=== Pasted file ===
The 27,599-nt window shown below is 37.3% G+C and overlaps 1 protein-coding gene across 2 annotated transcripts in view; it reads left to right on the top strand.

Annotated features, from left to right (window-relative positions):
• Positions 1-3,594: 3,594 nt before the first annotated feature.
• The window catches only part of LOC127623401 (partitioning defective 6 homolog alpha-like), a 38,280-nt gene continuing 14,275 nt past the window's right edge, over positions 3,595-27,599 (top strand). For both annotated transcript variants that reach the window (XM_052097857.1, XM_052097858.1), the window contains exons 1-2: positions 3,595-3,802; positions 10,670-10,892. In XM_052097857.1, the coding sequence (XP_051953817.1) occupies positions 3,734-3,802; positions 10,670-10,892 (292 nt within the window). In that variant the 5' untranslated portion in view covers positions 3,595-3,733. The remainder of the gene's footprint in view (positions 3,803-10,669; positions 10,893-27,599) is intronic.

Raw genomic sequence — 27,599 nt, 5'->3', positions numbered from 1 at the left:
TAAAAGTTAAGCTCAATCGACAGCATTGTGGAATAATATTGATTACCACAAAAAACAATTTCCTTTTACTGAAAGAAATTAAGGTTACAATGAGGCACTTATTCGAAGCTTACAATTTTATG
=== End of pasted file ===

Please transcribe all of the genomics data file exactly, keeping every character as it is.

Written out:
The 27,599-nt window shown below is 37.3% G+C and overlaps 1 protein-coding gene across 2 annotated transcripts in view; it reads left to right on the top strand.

Annotated features, from left to right (window-relative positions):
• Positions 1-3,594: 3,594 nt before the first annotated feature.
• The window catches only part of LOC127623401 (partitioning defective 6 homolog alpha-like), a 38,280-nt gene continuing 14,275 nt past the window's right edge, over positions 3,595-27,599 (top strand). For both annotated transcript variants that reach the window (XM_052097857.1, XM_052097858.1), the window contains exons 1-2: positions 3,595-3,802; positions 10,670-10,892. In XM_052097857.1, the coding sequence (XP_051953817.1) occupies positions 3,734-3,802; positions 10,670-10,892 (292 nt within the window). In that variant the 5' untranslated portion in view covers positions 3,595-3,733. The remainder of the gene's footprint in view (positions 3,803-10,669; positions 10,893-27,599) is intronic.

Raw genomic sequence — 27,599 nt, 5'->3', positions numbered from 1 at the left:
TAAAAGTTAAGCTCAATCGACAGCATTGTGGAATAATATTGATTACCACAAAAAACAATTTCCTTTTACTGAAAGAAATTAAGGTTACAATGAGGCACTTATTCGAAGCTTACAATTTTATG